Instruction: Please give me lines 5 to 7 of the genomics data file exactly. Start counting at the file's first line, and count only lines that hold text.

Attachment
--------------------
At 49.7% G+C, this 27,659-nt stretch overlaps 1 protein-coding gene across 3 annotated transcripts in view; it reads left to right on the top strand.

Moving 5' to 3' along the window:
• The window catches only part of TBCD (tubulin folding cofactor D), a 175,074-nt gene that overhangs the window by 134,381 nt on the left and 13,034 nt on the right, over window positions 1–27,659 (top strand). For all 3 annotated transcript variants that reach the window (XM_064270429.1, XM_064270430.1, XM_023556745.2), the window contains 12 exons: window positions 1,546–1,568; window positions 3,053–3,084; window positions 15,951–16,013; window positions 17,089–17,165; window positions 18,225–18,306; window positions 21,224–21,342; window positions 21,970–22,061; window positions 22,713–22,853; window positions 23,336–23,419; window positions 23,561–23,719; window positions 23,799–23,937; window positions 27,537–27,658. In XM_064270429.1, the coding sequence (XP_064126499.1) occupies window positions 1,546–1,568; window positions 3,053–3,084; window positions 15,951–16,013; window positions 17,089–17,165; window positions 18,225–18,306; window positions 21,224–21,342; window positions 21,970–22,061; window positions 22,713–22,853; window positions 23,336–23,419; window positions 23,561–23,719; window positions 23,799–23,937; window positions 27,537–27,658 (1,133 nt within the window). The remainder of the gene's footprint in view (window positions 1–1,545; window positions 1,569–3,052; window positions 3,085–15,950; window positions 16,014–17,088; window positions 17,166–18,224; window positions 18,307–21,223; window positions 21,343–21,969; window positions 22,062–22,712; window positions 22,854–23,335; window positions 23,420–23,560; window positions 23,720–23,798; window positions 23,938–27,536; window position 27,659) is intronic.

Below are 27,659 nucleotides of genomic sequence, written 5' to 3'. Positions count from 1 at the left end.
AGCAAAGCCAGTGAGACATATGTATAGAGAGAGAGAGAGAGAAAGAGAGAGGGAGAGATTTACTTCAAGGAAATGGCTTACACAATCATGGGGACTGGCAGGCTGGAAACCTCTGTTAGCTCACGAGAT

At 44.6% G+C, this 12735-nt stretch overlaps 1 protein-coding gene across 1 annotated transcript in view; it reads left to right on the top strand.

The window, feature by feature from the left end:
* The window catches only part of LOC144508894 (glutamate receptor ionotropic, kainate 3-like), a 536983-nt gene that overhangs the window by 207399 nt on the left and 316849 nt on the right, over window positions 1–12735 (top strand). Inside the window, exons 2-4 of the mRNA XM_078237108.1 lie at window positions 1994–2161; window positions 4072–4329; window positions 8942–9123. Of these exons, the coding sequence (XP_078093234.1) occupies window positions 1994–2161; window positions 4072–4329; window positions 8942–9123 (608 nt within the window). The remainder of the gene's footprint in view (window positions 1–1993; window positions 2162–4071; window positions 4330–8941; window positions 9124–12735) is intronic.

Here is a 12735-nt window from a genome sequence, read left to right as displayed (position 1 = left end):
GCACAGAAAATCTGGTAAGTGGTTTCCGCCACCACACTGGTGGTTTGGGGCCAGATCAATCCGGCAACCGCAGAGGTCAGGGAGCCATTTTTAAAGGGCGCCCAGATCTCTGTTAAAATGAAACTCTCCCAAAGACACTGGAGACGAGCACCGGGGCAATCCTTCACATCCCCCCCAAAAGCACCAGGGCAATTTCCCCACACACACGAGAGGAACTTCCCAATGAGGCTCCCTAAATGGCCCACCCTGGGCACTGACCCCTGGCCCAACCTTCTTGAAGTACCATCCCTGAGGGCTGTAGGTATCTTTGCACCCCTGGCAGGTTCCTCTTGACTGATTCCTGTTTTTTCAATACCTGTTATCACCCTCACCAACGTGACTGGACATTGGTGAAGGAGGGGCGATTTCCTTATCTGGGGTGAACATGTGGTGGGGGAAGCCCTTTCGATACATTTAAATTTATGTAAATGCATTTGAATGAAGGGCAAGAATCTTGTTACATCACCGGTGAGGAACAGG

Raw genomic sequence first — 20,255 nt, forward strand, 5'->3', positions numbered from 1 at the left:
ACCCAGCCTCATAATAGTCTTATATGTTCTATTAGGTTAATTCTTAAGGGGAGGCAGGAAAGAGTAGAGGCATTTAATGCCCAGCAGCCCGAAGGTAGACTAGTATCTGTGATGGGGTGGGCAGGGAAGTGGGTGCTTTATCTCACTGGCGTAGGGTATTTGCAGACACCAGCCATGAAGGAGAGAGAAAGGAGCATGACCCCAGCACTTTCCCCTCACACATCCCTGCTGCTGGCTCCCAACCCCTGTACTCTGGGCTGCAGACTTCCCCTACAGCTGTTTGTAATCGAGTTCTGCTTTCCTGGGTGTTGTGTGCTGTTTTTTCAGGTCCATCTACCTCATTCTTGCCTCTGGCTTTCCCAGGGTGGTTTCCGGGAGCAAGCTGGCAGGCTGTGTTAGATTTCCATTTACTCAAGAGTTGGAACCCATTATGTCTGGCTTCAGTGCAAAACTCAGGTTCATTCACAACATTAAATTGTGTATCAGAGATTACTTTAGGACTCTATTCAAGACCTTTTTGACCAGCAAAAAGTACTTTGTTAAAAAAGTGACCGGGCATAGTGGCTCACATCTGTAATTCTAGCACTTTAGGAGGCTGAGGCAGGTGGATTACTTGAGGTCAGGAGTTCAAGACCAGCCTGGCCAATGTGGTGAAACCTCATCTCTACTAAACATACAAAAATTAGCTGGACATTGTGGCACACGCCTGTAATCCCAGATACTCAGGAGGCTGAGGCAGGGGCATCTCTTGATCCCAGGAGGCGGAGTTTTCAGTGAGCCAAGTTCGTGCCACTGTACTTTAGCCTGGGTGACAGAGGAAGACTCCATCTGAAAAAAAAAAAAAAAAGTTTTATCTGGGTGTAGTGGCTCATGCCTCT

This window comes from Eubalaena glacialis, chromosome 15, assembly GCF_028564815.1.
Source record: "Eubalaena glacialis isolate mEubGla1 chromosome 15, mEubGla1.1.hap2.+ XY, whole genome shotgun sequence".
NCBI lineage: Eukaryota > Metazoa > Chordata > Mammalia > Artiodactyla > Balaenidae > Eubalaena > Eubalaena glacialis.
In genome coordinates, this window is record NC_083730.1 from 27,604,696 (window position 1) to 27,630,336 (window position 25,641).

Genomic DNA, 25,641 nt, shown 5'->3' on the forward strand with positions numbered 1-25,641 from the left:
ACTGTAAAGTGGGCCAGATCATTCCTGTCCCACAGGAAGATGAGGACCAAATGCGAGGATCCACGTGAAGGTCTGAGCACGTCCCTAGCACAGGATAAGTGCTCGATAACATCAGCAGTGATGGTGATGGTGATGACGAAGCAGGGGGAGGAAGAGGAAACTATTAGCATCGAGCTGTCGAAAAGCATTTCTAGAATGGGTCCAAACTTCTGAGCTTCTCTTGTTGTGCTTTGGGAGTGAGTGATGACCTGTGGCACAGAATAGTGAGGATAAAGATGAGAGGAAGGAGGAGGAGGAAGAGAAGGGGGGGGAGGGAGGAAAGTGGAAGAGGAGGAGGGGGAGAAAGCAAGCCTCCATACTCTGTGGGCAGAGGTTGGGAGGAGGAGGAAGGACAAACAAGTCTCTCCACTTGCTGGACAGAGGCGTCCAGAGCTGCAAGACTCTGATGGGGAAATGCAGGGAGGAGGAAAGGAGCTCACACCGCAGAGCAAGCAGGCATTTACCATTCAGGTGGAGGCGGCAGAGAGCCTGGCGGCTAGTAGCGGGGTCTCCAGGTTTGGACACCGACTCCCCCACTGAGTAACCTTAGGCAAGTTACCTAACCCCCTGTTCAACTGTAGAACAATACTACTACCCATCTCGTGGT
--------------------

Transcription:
AGCAAAGCCAGTGAGACATATGTATAGAGAGAGAGAGAGAGAAAGAGAGAGGGAGAGATTTACTTCAAGGAAATGGCTTACACAATCATGGGGACTGGCAGGCTGGAAACCTCTGTTAGCTCACGAGAT

At 44.6% G+C, this 12735-nt stretch overlaps 1 protein-coding gene across 1 annotated transcript in view; it reads left to right on the top strand.

The window, feature by feature from the left end: